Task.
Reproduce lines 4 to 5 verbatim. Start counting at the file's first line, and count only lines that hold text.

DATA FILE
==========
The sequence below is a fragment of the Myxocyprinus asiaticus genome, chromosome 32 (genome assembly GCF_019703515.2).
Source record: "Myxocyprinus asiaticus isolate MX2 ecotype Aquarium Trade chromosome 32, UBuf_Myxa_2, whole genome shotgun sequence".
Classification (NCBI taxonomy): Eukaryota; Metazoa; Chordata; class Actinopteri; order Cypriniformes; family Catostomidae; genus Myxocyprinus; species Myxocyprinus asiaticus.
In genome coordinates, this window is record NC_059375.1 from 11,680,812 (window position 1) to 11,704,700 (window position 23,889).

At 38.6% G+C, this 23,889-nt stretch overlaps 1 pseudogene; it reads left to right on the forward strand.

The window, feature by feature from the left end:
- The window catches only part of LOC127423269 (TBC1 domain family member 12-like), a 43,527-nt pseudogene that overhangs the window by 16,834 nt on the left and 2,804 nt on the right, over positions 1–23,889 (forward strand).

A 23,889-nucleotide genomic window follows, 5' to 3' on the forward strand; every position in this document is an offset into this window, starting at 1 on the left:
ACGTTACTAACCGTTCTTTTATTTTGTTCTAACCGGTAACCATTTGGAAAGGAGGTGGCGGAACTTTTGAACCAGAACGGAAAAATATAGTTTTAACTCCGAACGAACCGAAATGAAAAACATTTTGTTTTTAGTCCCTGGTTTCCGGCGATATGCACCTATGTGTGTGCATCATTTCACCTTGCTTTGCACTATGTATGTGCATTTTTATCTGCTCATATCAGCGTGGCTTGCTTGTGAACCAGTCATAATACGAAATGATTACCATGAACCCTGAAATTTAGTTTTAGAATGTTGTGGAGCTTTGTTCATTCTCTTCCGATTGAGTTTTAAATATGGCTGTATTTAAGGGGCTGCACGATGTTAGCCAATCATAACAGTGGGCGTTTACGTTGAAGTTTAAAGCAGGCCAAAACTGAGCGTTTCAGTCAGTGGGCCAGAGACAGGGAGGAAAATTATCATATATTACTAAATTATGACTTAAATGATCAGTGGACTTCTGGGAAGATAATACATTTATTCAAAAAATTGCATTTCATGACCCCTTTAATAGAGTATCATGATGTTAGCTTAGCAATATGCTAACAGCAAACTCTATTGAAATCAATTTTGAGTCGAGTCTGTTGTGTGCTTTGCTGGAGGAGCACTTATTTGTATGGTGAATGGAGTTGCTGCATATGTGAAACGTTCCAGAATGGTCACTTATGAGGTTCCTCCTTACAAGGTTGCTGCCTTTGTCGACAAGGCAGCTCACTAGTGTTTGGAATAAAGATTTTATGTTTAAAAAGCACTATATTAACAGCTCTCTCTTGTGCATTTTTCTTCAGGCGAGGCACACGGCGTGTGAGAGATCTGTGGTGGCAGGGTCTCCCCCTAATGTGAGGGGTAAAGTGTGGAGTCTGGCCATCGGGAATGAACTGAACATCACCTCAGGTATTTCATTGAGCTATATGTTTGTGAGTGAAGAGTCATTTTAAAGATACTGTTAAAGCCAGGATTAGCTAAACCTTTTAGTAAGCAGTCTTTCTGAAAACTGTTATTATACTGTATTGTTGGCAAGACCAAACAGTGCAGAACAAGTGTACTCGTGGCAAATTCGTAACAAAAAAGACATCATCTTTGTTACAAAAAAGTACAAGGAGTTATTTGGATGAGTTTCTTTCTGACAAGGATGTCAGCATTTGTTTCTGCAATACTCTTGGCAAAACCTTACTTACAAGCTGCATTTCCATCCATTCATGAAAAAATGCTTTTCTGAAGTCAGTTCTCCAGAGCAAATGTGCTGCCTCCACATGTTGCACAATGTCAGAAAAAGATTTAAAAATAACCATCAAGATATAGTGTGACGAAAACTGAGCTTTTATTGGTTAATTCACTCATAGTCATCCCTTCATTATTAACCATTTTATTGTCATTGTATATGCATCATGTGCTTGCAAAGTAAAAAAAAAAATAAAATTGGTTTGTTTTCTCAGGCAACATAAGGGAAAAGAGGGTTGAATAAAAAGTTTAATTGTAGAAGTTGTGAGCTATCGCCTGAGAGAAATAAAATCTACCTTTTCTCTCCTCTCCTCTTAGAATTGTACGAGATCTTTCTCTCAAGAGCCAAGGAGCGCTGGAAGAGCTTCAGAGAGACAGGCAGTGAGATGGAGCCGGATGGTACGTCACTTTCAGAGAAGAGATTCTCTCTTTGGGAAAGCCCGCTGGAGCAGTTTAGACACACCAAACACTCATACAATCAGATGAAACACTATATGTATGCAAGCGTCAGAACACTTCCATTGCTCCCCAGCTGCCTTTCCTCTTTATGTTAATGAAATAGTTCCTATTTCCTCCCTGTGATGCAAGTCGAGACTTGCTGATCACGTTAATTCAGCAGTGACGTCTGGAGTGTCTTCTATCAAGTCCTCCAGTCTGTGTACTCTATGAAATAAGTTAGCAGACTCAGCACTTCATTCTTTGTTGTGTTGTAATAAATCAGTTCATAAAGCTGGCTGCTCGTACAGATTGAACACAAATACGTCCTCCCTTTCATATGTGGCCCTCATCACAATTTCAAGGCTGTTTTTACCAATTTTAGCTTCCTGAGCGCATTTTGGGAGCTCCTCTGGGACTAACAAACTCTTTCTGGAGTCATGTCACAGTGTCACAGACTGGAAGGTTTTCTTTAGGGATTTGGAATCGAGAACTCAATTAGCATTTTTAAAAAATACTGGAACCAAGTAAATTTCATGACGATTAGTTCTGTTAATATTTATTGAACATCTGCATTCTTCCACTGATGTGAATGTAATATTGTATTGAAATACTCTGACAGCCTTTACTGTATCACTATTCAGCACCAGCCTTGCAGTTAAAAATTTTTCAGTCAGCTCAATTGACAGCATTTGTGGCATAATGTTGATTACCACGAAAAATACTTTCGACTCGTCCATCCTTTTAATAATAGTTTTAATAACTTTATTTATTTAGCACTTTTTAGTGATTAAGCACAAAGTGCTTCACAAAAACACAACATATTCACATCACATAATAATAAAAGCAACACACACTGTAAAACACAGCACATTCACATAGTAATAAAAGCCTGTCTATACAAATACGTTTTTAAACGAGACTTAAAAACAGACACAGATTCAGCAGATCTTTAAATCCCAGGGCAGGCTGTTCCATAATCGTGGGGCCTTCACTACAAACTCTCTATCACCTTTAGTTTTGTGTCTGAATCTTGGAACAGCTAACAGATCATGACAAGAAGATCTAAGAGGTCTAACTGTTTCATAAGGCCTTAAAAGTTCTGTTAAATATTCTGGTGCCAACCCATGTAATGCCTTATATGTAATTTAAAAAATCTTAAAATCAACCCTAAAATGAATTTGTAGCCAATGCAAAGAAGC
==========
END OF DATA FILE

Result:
In genome coordinates, this window is record NC_059375.1 from 11,680,812 (window position 1) to 11,704,700 (window position 23,889).

At 38.6% G+C, this 23,889-nt stretch overlaps 1 pseudogene; it reads left to right on the forward strand.